I roamed the mountain in the dawn
Secluded in its misty depths
When suddenly I met two boys
With faces that were fair and fresh.
They gave me herbs of the immortals
The Numinous Supreme had made,
Medicaments that when absorbed
Revive the seminal essence and brain,
So life, like a rock’s or metal ore’s,
Passes through eons, but does not age.
(Trans. Elvin 2004, xxii-xxiii)
Here nature, in the form of Mt. Tai, is the space in which the poet encoun- ters two boys. They are described as having ‘fair and fresh’ faces, which is the clue that they are not ordinary mortals but immortal beings. This view is confirmed when they give the author ‘herbs of the immortals’ to ‘revive the seminal essence and brain’. Here, nature is not simply the location for an encounter with divine beings, but is also the source of cosmic power which has the capacity of conferring immortality on the one who ingests the herbs. Finally, nature in the form of unchanging rock is a metaphor for the sacred ideal of immortality. In these three cases, nature is not valued in terms of some rational economic calculus but as the medium through which the adept can transcend the mundane world. Nature is sacred inasmuch as it is the Way to attain a transfigured and more perfect reality. When the state proscribed ‘divination’ and ‘magic medicine’ it was in effect proscribing this view of nature, which formed the bedrock of traditional religious culture.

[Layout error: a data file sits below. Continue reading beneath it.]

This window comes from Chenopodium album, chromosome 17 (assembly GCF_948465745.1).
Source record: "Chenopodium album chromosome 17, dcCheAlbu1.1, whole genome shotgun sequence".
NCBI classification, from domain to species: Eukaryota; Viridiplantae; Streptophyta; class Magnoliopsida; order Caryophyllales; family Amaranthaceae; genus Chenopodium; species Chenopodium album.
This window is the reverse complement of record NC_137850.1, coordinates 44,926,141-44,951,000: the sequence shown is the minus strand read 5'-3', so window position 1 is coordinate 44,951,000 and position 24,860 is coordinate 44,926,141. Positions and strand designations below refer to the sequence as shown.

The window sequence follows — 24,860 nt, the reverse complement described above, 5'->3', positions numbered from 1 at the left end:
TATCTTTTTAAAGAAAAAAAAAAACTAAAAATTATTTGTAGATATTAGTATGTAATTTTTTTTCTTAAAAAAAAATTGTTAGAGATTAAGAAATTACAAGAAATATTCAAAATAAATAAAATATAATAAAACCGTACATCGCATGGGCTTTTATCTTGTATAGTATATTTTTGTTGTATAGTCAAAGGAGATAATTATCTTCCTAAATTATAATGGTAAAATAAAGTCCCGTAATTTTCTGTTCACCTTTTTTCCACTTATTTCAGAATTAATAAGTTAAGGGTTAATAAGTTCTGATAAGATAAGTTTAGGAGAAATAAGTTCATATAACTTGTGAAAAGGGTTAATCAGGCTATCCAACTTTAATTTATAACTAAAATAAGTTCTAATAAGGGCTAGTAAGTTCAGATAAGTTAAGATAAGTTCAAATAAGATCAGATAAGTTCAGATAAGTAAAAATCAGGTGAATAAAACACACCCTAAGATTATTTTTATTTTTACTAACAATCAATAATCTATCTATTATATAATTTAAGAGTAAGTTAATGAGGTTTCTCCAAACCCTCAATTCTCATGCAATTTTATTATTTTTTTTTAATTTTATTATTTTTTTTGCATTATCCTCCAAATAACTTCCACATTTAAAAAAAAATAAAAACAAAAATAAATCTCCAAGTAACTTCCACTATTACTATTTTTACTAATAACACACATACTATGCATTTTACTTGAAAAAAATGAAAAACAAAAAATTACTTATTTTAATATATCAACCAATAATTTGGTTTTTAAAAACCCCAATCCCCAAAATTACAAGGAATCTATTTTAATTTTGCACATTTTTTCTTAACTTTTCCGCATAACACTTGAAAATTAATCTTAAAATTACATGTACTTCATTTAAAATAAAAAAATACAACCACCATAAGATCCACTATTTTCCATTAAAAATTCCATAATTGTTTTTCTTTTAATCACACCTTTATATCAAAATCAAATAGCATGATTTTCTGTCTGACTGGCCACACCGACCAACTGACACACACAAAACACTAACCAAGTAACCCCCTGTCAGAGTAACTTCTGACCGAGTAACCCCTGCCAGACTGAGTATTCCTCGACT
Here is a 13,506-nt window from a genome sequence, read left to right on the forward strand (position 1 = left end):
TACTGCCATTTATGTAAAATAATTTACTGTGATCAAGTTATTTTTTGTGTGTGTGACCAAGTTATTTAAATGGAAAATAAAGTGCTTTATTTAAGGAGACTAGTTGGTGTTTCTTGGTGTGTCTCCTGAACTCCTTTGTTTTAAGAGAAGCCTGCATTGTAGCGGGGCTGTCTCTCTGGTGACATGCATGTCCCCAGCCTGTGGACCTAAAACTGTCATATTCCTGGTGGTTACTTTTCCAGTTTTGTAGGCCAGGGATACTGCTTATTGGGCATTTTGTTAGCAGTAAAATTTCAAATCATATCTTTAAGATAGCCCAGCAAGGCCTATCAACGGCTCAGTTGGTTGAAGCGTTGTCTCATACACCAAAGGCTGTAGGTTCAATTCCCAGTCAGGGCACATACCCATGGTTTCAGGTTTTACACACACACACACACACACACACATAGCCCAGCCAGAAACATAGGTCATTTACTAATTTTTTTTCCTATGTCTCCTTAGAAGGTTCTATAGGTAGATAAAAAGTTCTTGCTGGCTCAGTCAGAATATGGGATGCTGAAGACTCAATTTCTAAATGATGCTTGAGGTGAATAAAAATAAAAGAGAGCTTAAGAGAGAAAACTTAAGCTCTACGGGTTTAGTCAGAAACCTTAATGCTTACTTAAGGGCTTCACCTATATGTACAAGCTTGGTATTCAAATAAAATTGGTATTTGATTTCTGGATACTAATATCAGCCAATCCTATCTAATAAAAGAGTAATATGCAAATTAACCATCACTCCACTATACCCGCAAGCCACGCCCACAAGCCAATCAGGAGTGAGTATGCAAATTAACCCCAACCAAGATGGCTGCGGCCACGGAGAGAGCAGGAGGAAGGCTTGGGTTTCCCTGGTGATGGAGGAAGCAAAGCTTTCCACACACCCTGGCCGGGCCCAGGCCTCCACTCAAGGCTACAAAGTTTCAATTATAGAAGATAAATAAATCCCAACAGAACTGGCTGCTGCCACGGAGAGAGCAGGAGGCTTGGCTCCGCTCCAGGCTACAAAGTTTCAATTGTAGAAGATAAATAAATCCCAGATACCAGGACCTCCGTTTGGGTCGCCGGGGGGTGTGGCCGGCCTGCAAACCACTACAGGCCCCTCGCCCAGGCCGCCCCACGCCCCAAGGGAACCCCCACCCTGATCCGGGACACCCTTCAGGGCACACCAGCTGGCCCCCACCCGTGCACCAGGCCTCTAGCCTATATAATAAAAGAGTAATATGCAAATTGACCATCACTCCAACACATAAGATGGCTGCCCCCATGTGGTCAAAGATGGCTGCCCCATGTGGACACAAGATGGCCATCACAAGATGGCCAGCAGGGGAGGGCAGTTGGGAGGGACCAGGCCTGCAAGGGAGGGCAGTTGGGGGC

Remarkably, however, this view of nature was never extirpated from the Chinese mentality; instead it continued, albeit in a transformed way, into the modern period. Despite the ideological rhetoric of the modern Chinese state, the view that nature is a source of sacred power and moral authority continues into the present day. Take for instance, the following song from the Great Leap Forward in the 1950s:
Let’s attack here!
Drive away the mountain gods,
Break down the stone walls
To bring out those 200 million tons of coal.
(Zhang Zhimin, Personalities in the Commune; quoted in Shapiro 2001, vii)